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AWESOME hamstring tear- the MD diagnosed it as Sciatica- the patient told her- I have pain in the back of my leg. The MD never even looked at the patient's leg. Taping, manual work and graded exercises had this patient back on the tennis court in 6-8 weeks.
AWESOME hamstring tear- the MD diagnosed it as Sciatica- the patient told her- I have pain in the back of my leg. The MD never even looked at the patient’s leg. Taping, manual work and graded exercises had this patient back on the tennis court in 6-8 weeks.

Myth #6: Surgery is My Only Option. Not necessarily– (see my baby rant below)

Fact: In many cases, physical therapy has been shown to be as effective as surgery in treating a wide range of conditions—from rotator cuff tears and degenerative disk disease, to meniscal tears and some forms of knee osteoarthritis. Those who have recently seen a physical therapist know this to be true, with 79% believing physical therapy can provide an alternative to surgery.

I have had this conversion countless times:
Patient- I need a knee replacement
Me- really- does your knee bother you? Can you (insert- sit, squat, stair-climb etc)
Patient- I can do all those things. It only bothers me sometimes
Me- then why do you think you need a knee replacement (BTW- not a little surgery)
Patient- because my surgeon told me I’m bone-on-bone
Me- but you have no pain….you will for quite a bit of time after

Remember- just because a picture “says” something- it has to match with the complaints. These patients (I can think of 3 in the past few months) have all gotten better with PT.

Now– I’ve also had a patient say- of course you don’t think surgery is necessary, your a PT. Valid point, and there are times when surgery is absolutely necessary! Got a mensicus folded like a taco that wont budge and you can’t bend or straighten your knee- sure have that chunk removed. HOWEVER- I strongly believe that all patients going through elective orthopedic surgery should PREHAB before their surgery- even if it’s just a few visits. The difference after surgery in pain and function is dramatically different.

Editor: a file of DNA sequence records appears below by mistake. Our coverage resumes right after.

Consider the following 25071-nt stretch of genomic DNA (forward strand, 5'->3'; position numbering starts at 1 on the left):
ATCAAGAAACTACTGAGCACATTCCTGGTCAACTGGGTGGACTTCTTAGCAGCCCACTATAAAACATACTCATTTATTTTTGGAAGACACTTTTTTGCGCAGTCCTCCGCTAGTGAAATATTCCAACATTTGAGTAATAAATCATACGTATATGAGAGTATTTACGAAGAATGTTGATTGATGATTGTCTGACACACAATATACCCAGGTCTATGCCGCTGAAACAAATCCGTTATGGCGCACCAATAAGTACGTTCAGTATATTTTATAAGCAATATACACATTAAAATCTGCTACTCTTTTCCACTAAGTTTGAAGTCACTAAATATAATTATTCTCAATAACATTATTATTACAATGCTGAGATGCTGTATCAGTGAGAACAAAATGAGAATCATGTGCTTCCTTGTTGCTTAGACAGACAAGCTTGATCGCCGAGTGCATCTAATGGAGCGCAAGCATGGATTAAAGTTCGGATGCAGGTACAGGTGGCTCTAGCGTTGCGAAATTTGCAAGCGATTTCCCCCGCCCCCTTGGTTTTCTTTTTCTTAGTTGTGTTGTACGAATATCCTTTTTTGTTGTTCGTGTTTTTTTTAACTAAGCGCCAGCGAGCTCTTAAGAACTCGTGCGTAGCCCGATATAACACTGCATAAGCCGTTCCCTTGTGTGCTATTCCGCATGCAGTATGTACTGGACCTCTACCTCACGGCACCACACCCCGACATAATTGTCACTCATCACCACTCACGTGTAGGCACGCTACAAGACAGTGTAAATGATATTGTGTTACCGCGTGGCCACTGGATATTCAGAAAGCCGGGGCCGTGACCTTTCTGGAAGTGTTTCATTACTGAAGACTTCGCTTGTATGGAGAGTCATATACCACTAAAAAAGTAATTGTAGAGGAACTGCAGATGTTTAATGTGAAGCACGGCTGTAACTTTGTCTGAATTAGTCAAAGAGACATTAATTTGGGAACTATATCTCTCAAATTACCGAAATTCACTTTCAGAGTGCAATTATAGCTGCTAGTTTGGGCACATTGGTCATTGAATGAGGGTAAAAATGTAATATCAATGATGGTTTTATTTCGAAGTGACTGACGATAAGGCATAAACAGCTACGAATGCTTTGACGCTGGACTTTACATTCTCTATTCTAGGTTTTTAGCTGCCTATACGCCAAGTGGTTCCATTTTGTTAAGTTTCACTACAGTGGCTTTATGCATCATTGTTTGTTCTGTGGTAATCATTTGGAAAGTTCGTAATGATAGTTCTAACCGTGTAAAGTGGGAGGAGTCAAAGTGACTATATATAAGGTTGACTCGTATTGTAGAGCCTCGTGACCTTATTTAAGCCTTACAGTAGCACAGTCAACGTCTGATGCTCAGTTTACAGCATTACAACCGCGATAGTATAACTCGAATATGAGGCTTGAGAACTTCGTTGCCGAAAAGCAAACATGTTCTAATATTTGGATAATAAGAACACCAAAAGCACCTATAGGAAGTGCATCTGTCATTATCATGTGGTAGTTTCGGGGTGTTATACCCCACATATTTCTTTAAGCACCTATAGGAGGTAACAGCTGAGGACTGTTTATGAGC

Phew that was a long post- thanks for reading!

#physicaltherapy vs #surgery #backpain #rotatorcufftear #hamstringtear

Physical Therapy Myth #5: Physical Therapy Isn’t Covered By Insurance

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Adam w.Laura in headlock manualtherapy for headache
Adam w. Laura in a headlock/manual therapy for headache

 

 

 

 

Myth #5: Physical therapy isn’t covered by insurance

 

Fact: Most insurance policies cover some form of physical therapy. Beyond insurance coverage, physical therapy has proven to reduce costs by helping people avoid unnecessary imaging scans, surgery, or prescription drugs. Physical therapy can also lower costs by helping patients avoid falls or by addressing conditions before they become chronic.

My team and I are in-network with most providers including Tricare and Medicare- and even if we are not not – most insurance offer out-of network benefits that are still reasonable.

#physicaltherapy is cheaper than most medical services- and we are more fun!

Physical Therapy Myth #4: Any Health Care Professional Can Perform Physical Therapy

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Sally doing manual therapy on the manual therapistMyth #4: Any health care professional can perform physical therapy.

This one gets my blood boiling!

NO!!! Your MD, ND, NP, Chiropractor, personal trainer, or coach are all GREAT at what they do. BUT they do not perform physical therapy. In fact, it is illegal in the state of Washington for any other practitioner to practice or advertise that they practice physical therapy.

Fact: Although 42% of consumers know that physical therapy can only be performed by a licensed physical therapist, 37% still believe other health care professionals can also administer physical therapy. Many physical therapists also pursue board certification in specific areas such as neurology, orthopedics, sports, or women’s health, for example.

Picture of me performing my near career-ending (his, not mine ) cervical manipulation on Dr. E from The Manual Therapist.com. 🙂

Physical Therapy Myth # 3: Physical Therapy is Only for Injuries and Accidents

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keep-calm-and-call-a-physical-therapist     Myth # 3: Physical therapy is only for injuries and accidents.

Fact: Physical therapists do a lot more than just stretch or strengthen weak muscles after an injury or surgery. They are skilled at evaluating and diagnosing potential problems before they lead to more serious injuries or disabling conditions—

Physical Therapist are MOVEMENT specialists. If there is something preventing you from moving well, pain, headache, scar tissue, swelling, poor balance or coordination, etc., we can help!